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WGLT, an NPR station in central Illinois, is following every move at the Rivian manufacturing plant in Normal, Illinois. The electric vehicle startup has gone from stealth mode to big-time player in the auto world, attracting attention (and big money) from companies like Ford and Amazon.

Permits: Over $24 Million In Work This Year At Rivian Plant

Exterior of Rivian plant
Eric Stock
Rivian bought the former Mitsubishi Motors plant in 2017 for $16 million. The company plans to begin making electric vehicles—and the batteries that power them—starting in 2020. ";s:

Rivian completed or started over $24 million in remodeling, demolition, and construction work inside its Normal manufacturing plant in 2019, Town of Normal building permits show.

The costliest work appears to be for the installation of new conveyance systems to move materials around the plant, according to permits obtained by WGLT through a records request. Lesco Design and Manufacturing, based in LaGrange, Ky., was issued two permits for conveyance systems—one in November for $11.3 million, another this month for $5.6 million.

The permits also show foundation work for a battery test facility ($350,000) at 2450 Electric Ave., a separate building just north of the plant, plus paint shop upgrades ($1.6 million) and a stamping office remodel ($150,000) in the plant itself. Also documented is millions of dollars in office remodeling that WGLT previously reported in March

P.J. Hoerr Inc., based in Normal, was the contractor on most of the permits. River City Construction, based in East Peoria, was hired for the paint shop upgrades. 

Rivian bought the former Mitsubishi Motors plant in 2017 for $16 million. The company plans to begin making electric vehicles—and the batteries that power them—in 2020.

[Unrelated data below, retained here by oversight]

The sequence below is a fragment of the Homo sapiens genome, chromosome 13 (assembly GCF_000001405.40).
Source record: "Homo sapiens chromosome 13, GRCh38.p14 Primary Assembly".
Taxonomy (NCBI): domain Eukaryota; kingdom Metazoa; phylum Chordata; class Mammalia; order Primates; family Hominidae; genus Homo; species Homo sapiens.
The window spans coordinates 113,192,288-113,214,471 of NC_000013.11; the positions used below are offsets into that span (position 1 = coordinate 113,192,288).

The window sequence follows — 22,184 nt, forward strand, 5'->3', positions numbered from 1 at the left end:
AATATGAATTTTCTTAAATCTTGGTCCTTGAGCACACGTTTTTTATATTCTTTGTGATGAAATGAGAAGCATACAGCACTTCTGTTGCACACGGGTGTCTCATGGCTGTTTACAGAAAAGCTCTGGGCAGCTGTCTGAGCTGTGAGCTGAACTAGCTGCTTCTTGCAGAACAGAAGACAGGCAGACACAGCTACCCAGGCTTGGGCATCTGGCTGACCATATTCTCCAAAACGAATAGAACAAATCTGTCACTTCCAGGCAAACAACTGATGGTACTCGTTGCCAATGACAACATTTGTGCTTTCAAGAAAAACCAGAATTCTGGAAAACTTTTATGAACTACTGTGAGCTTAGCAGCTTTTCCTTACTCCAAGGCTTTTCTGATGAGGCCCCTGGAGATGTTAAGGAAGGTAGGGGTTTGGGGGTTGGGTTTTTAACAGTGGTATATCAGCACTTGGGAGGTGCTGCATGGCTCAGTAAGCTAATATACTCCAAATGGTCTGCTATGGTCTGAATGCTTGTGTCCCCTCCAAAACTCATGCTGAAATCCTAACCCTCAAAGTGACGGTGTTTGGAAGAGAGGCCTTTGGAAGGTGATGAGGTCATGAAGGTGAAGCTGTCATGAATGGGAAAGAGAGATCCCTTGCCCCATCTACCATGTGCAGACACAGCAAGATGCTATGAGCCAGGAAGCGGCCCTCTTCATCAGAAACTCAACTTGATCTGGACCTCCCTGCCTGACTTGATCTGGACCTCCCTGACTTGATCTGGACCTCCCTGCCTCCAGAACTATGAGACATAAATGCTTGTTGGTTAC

Rivian secured millions in local and state tax breaks when it came to Normal. In addition to meeting certain hiring thresholds, Rivian also must invest specific amounts of money to receive its full incentives. To get its $1 million grant from the Town of Normal, it must invest $20 million in “project expenses” within five years. To get its property tax breaks, it must invest incrementally more project expenses each year, topping out at $40.5 million by December 2021. 

To receive its full property tax break for 2019, Rivian must prove it’s invested $22 million in the plant and have 75 full-time employees in Normal, according to its agreement with taxing bodies. The company appears on pace to meet those requirements. Rivian had 190 employees in Normal as of late November.

“Since the town’s investment criteria are cumulative, this year’s facility work puts us above the Year 3 threshold. We were already ahead of reporting with our employment numbers,” said Rivian spokesperson Zach Dietmeier. “Construction work will continue through much of 2020, so we will continue to work closely with the local taxing authorities to make sure our project investments are clearly communicated as we prepare for production.” 

Rivian did not receive last year’s tax breaks because it did not meet the minimum $10 million investment threshold. The company cited delays in equipment procurement. Rivian also failed to meet the investment benchmark required for its state tax credits.

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Ryan Denham is the digital content director for WGLT.
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